Business it self has definitely slowed down. Calls for IT support and requests for supplies have all but dwindled. Many of our clients have drastically down scaled operations. We are still receiving RFQs and public bids though. For instance, the US Embassy put out a huge RFQ (Request for Quote) for printers, toners and office supplies. We have submitted our bid and keeping our fingers crossed. Another RFQ from the Liberia Revenue Authority to link 5 Ministries and Government Agencies via WiMax has been submitted. There are many more RFQ’s from UNMIL and Government Ministries. This will keep us busy, and hopefully we will win a few tenders.

Our colleagues in the private sector are all complaining about bad business. Many of them have traveled out and cannot return due to the flight situation. There seems to be a looming cooking gas shortage on hand, too.

The general environment is not normal. Traffic has reduced considerably. Many shops on Water Street are still shut. The Waterside market has moved up to Ashmun street. It's like a wait and watch situation. Streets are dark and quiet in the evenings. Most businesses close early so their staff can get home before the 9 PM curfew. Banks are over crowded as people are trying to withdraw and keep their cash in their pockets, just in case.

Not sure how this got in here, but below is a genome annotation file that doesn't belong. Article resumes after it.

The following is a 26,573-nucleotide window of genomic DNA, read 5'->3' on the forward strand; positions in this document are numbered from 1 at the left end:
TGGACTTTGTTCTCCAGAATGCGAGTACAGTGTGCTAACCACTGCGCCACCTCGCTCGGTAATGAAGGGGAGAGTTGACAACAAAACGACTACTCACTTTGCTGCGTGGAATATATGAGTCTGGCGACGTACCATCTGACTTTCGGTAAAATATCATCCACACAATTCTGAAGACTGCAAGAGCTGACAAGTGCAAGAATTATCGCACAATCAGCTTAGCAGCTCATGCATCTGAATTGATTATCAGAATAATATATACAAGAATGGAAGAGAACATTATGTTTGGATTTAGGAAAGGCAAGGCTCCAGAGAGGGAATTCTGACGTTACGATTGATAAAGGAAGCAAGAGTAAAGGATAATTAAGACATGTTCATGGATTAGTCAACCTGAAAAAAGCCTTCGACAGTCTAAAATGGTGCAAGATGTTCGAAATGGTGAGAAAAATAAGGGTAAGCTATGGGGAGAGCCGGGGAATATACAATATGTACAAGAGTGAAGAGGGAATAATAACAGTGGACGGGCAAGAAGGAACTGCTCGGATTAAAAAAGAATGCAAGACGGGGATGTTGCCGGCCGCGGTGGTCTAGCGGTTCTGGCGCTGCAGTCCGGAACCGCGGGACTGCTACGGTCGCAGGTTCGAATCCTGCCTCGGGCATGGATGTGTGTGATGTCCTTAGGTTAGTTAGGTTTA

All offices, banks are observing strict sanitary rules. Everyone has to wash hands and get their temperature checked before entering.

Haresh was walking down the street one evening this week and overheard a group of private security guards complaining about police brutality during the curfew hours.

Businesses who import and stock commodities will make more money as they will hoard and increase prices gradually as the situation deteriorates. Staff are being relieved of their jobs at the slightest opportunity to reduce cost.

In the end, NATC which has worked too hard to try to establish itself as a premier IT Services and Products company. We just have to dig our heels in, remain patient and hope for things to come back to normal. We will continue to provide the best possible IT services and patiently wait for good times which are inevitable.

3 comments:

  1. My best wishes to Johnathan, and to the two of you and the boys at NATC.
    Thanks for posting such a clear description of life in Monrovia these days..
    Better times will come! Luca

    ReplyDelete
  2. Thanks for Luca for your good wishes. This too will pass.

    ReplyDelete